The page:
Tuesday, March 23, 2010

Learning to Listen to Market Communications

My recent post on gaining access to our inner expertise stressed that what we know is, in part, a function of our state of consciousness.

If all knowledge was explicit and continuously available to us, then we would be able to make excellent trading decisions regardless of our mind frames. It is because much of our knowing is encoded implicitly, as a function of "gut feel", that access to that intuition is important.

No one knows this better than psychologists.

If I am focused on the person I'm meeting with, I can pick up subtle nuances in their use of language, the tone of their voice, the sequencing of their topics, the changes in their posture and rate of speaking, etc. That level of being attuned to people not only helps me understand them; it also helps them feel understood.

If, however, I go into a meeting preoccupied with my own concerns, I become emotionally tone deaf. The subtle cues of conversation and interaction become lost and I miss the communications behind the communications.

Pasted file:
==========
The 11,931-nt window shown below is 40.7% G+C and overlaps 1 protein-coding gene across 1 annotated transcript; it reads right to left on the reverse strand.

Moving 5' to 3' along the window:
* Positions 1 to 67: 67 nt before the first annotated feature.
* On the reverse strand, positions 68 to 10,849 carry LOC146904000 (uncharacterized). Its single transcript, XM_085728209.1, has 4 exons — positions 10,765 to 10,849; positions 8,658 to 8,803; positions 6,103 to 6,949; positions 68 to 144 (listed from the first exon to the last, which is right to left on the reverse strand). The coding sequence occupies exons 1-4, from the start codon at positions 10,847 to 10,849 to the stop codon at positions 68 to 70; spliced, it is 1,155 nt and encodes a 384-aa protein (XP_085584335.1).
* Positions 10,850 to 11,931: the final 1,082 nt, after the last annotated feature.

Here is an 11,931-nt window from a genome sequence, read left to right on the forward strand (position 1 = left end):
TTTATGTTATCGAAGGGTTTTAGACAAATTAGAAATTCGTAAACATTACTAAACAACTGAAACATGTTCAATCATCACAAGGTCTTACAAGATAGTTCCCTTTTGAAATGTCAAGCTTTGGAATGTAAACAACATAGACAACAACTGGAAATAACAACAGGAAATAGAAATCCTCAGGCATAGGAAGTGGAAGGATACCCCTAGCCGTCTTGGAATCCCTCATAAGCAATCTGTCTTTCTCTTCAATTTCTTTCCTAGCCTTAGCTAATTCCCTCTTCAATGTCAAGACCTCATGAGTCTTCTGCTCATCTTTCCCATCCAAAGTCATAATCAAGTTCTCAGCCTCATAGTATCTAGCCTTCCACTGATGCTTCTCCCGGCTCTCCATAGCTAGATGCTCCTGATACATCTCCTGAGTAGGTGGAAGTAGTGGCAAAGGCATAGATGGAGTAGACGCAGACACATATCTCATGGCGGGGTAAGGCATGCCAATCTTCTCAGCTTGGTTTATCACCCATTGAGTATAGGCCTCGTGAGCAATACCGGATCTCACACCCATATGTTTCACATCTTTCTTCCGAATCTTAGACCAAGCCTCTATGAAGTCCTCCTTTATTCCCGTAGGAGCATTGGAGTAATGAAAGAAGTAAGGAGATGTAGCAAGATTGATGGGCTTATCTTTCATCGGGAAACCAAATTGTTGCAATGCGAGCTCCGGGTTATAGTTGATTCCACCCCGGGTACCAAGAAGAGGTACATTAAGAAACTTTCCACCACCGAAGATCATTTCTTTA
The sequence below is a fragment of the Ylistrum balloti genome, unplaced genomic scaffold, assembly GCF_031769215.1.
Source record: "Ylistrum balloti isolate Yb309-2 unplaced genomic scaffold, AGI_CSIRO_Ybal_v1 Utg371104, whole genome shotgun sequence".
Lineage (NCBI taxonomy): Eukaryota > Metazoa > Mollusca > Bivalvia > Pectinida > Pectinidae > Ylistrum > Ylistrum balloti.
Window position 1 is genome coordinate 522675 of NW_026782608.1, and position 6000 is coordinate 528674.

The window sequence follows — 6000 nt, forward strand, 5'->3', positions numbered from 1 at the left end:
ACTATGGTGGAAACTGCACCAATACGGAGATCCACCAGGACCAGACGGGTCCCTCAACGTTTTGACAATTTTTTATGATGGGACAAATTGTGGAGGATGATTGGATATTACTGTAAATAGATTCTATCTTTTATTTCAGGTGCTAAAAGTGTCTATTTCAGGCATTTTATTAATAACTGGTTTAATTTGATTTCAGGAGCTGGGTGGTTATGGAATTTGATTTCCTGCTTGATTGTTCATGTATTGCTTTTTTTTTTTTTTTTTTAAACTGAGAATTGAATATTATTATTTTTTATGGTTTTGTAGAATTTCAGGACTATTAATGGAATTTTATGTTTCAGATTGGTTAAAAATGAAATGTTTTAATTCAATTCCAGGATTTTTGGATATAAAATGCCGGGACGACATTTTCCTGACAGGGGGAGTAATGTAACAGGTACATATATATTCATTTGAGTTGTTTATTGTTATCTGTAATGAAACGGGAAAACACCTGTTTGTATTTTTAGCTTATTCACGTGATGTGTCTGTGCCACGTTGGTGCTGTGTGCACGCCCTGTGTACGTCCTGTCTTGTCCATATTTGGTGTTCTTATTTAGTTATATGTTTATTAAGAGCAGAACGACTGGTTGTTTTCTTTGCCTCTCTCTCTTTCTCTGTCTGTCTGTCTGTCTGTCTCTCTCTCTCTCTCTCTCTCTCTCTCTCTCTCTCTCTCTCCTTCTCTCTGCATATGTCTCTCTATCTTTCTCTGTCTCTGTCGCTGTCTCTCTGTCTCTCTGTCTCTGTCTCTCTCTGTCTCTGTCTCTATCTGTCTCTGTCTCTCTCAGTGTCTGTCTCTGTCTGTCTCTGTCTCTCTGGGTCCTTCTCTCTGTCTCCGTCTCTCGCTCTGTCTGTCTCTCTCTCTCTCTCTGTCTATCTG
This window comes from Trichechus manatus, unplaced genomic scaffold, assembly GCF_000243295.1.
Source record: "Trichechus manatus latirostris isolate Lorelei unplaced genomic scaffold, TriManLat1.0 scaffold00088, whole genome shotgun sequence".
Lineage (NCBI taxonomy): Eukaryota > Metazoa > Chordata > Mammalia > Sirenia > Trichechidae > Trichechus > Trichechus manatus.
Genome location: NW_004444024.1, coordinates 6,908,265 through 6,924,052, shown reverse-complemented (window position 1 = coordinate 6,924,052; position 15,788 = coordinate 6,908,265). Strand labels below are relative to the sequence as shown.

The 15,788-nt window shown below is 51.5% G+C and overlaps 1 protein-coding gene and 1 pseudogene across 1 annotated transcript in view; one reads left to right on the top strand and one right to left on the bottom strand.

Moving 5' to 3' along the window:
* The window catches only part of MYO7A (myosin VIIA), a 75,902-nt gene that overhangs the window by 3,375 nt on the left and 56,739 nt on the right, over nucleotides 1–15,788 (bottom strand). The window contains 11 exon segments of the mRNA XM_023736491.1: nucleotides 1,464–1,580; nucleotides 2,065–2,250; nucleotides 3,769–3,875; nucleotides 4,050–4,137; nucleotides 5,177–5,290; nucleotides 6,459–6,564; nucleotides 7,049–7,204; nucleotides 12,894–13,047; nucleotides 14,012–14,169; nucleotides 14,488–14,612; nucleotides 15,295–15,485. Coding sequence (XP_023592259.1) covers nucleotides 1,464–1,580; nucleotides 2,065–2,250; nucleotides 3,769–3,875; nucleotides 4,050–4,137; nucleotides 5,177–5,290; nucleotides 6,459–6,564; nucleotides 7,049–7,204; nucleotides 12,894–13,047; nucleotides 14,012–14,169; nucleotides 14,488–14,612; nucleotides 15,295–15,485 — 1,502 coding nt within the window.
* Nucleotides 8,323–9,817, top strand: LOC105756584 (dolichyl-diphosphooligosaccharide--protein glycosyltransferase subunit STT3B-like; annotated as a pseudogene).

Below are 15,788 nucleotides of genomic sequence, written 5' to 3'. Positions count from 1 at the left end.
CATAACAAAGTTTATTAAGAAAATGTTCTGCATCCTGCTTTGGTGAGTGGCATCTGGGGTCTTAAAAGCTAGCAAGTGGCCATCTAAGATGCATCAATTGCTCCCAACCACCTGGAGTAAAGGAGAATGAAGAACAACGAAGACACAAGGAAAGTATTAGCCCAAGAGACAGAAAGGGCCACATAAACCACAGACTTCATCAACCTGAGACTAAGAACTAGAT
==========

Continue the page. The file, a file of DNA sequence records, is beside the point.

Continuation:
The same thing happens in intimate relationships: how attuned we are to our partners affects how well we interact with them. If I'm busy talking and not listening, I become tone deaf as a spouse.

The markets are continuously communicating with us; the challenge, like in social interactions, is reading the communications behind the communications. These manifest themselves in patterns, not dissimilar from the patterns of tone of voice and gesture than we see in social conversation.

This is why listening is a core trading skill.

And it's why sustaining a frame of mind that is conducive to listening is paramount for active traders.

More:

Emotionally Intelligent Trading (also see links to first two posts in the series)

Following the Market Like a Psychologist
.

1 comment:

Ross said...

Listening has been the biggest focus in my recent trading development. Observing the market, picking up the clues and getting into the tide. The main strategy I've used is writing a market check in my trade journal usually one or two lines every 10-15 minutes noting TICK, A/D and delta.